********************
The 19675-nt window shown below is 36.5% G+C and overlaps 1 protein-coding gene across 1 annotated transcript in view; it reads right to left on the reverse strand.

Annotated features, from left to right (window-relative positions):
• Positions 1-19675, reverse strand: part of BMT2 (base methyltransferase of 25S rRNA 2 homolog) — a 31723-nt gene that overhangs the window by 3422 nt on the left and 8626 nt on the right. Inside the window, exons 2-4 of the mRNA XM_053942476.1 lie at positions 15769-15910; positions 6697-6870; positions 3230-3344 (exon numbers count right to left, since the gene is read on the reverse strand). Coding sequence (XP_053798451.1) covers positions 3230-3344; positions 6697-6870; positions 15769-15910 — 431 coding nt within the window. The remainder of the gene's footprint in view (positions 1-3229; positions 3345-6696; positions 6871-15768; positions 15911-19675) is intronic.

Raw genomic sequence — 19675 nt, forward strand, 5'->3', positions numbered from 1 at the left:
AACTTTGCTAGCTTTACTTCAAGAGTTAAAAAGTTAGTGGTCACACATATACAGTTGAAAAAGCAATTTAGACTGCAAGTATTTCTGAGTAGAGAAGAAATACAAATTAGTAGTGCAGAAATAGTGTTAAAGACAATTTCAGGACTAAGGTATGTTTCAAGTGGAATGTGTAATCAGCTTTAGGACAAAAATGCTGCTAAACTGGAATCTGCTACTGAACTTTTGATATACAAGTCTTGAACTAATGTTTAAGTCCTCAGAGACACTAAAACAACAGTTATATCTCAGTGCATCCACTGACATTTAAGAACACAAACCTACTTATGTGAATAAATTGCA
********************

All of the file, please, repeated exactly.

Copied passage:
The 19675-nt window shown below is 36.5% G+C and overlaps 1 protein-coding gene across 1 annotated transcript in view; it reads right to left on the reverse strand.

Annotated features, from left to right (window-relative positions):
• Positions 1-19675, reverse strand: part of BMT2 (base methyltransferase of 25S rRNA 2 homolog) — a 31723-nt gene that overhangs the window by 3422 nt on the left and 8626 nt on the right. Inside the window, exons 2-4 of the mRNA XM_053942476.1 lie at positions 15769-15910; positions 6697-6870; positions 3230-3344 (exon numbers count right to left, since the gene is read on the reverse strand). Coding sequence (XP_053798451.1) covers positions 3230-3344; positions 6697-6870; positions 15769-15910 — 431 coding nt within the window. The remainder of the gene's footprint in view (positions 1-3229; positions 3345-6696; positions 6871-15768; positions 15911-19675) is intronic.

Raw genomic sequence — 19675 nt, forward strand, 5'->3', positions numbered from 1 at the left:
AACTTTGCTAGCTTTACTTCAAGAGTTAAAAAGTTAGTGGTCACACATATACAGTTGAAAAAGCAATTTAGACTGCAAGTATTTCTGAGTAGAGAAGAAATACAAATTAGTAGTGCAGAAATAGTGTTAAAGACAATTTCAGGACTAAGGTATGTTTCAAGTGGAATGTGTAATCAGCTTTAGGACAAAAATGCTGCTAAACTGGAATCTGCTACTGAACTTTTGATATACAAGTCTTGAACTAATGTTTAAGTCCTCAGAGACACTAAAACAACAGTTATATCTCAGTGCATCCACTGACATTTAAGAACACAAACCTACTTATGTGAATAAATTGCA